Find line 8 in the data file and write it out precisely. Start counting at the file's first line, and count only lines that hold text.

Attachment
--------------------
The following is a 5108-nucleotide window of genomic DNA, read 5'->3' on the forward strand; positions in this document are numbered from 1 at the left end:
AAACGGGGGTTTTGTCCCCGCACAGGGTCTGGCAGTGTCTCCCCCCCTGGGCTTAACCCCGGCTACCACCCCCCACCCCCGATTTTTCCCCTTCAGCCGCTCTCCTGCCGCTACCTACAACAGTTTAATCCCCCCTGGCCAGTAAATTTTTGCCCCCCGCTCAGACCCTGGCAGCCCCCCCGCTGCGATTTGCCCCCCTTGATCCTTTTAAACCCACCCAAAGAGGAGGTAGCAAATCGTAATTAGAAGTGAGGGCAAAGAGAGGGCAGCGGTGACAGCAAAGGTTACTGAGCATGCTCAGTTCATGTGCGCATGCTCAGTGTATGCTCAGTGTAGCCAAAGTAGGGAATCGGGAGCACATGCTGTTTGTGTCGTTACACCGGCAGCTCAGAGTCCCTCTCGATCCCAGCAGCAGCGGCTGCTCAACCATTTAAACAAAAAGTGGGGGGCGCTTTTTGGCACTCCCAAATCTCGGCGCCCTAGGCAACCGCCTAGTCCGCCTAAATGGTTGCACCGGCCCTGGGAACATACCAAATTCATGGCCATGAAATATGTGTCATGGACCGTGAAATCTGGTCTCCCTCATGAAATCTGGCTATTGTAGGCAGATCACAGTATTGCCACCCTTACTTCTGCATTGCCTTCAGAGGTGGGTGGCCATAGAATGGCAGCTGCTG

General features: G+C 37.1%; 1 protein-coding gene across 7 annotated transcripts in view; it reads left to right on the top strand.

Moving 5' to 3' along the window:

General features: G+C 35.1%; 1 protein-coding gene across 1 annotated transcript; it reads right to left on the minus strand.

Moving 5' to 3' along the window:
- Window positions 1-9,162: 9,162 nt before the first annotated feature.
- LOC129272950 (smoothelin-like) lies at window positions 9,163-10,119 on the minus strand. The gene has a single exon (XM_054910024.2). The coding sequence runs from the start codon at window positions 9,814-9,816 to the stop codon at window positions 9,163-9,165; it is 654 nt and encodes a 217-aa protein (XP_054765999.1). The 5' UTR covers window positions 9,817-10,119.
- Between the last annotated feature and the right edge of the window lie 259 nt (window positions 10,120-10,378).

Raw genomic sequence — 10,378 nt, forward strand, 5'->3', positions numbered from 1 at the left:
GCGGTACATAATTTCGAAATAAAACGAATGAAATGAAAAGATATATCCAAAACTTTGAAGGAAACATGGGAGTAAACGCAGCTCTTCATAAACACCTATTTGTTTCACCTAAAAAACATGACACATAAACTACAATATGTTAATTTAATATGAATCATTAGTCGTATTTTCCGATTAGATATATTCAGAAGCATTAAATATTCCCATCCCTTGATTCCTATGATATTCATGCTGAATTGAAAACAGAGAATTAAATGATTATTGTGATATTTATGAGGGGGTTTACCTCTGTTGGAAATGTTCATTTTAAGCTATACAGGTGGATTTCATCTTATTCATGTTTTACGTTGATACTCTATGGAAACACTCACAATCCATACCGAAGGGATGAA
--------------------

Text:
- LOC129272950 (smoothelin-like) lies at window positions 9,163-10,119 on the minus strand. The gene has a single exon (XM_054910024.2). The coding sequence runs from the start codon at window positions 9,814-9,816 to the stop codon at window positions 9,163-9,165; it is 654 nt and encodes a 217-aa protein (XP_054765999.1). The 5' UTR covers window positions 9,817-10,119.